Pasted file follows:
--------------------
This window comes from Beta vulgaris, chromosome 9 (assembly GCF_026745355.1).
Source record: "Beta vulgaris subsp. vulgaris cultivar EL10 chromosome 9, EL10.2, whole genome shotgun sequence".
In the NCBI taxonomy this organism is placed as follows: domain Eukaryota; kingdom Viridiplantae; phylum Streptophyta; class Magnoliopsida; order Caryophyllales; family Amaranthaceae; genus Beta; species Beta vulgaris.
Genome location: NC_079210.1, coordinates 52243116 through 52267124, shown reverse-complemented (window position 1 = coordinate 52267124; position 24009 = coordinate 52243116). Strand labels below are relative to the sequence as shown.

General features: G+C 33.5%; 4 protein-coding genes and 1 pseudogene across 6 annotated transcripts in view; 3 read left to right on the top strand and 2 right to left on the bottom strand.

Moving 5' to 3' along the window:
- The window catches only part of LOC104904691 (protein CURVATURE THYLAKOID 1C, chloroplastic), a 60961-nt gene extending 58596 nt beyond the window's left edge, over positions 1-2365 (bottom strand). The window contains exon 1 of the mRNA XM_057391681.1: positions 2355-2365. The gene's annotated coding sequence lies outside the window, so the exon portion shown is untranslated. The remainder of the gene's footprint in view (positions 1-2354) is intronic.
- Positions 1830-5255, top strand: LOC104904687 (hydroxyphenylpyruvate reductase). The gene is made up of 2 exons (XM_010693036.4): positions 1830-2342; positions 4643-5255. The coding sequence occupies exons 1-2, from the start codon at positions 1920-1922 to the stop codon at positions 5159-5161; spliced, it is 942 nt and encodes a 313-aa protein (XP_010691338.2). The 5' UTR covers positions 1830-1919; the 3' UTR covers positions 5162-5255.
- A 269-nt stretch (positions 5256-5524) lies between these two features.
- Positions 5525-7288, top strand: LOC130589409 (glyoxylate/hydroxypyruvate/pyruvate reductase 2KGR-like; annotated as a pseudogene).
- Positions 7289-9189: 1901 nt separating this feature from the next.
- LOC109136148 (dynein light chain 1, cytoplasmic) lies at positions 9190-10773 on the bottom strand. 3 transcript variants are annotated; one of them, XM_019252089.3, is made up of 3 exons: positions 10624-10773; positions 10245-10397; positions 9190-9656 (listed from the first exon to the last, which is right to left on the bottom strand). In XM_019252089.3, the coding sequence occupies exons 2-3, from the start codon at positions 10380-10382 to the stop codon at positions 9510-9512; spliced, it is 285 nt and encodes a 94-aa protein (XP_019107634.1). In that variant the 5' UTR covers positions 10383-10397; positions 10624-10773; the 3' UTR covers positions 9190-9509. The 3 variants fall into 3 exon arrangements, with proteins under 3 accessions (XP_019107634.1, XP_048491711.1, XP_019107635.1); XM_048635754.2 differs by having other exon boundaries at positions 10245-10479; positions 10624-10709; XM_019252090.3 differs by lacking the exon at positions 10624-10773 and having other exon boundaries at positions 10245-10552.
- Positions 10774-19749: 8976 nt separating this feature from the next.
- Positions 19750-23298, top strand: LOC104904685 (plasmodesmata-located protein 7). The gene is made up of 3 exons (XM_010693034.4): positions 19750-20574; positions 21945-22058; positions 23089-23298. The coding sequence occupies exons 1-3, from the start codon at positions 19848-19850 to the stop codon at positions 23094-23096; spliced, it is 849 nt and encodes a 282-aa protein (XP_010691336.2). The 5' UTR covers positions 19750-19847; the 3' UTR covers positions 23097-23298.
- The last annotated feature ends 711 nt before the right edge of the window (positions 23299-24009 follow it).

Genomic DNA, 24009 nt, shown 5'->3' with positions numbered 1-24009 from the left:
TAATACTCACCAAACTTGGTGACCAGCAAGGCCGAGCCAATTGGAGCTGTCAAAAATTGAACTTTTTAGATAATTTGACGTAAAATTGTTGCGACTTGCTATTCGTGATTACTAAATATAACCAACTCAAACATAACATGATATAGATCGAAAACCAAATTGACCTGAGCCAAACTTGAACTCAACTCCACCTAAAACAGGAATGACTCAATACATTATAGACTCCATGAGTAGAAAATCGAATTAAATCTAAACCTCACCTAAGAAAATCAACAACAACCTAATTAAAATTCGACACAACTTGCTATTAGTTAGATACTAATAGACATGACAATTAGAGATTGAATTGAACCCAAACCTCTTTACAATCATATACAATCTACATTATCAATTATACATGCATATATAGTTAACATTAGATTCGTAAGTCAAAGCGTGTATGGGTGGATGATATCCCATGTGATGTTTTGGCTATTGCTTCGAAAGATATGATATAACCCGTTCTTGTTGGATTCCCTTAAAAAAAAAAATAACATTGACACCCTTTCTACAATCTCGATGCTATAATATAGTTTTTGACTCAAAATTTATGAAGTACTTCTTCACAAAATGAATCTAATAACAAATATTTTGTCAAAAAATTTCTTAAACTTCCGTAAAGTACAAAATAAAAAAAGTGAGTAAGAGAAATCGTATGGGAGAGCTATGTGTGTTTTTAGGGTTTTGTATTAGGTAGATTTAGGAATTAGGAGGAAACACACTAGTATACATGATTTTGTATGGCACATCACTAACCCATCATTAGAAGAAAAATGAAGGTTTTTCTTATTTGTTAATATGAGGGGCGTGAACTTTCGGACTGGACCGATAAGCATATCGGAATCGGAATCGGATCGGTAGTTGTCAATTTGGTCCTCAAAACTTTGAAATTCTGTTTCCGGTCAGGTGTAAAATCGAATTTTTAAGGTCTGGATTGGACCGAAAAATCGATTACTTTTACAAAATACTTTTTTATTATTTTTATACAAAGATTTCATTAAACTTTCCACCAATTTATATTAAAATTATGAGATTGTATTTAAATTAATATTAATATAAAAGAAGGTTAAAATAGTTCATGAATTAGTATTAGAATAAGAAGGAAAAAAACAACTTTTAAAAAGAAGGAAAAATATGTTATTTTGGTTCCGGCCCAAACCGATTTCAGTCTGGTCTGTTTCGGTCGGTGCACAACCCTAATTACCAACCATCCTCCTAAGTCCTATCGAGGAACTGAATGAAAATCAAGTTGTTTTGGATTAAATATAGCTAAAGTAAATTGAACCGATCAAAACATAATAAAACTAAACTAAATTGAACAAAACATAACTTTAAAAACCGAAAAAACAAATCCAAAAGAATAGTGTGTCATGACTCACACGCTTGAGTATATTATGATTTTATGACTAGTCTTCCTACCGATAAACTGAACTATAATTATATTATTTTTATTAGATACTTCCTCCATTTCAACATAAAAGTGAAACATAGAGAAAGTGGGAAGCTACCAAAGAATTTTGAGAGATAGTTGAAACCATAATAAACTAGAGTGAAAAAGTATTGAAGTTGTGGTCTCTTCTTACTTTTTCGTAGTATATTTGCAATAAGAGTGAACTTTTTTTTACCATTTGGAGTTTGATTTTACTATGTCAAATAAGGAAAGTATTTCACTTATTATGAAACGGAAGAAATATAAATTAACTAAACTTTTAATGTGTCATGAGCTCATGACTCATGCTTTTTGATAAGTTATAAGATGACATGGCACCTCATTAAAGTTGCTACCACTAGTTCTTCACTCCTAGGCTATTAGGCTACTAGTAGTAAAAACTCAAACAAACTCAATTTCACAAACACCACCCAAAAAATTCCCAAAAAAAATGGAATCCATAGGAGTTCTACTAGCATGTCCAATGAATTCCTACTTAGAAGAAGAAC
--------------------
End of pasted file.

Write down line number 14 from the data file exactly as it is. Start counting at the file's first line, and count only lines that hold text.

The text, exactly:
- Positions 19750-23298, top strand: LOC104904685 (plasmodesmata-located protein 7). The gene is made up of 3 exons (XM_010693034.4): positions 19750-20574; positions 21945-22058; positions 23089-23298. The coding sequence occupies exons 1-3, from the start codon at positions 19848-19850 to the stop codon at positions 23094-23096; spliced, it is 849 nt and encodes a 282-aa protein (XP_010691336.2). The 5' UTR covers positions 19750-19847; the 3' UTR covers positions 23097-23298.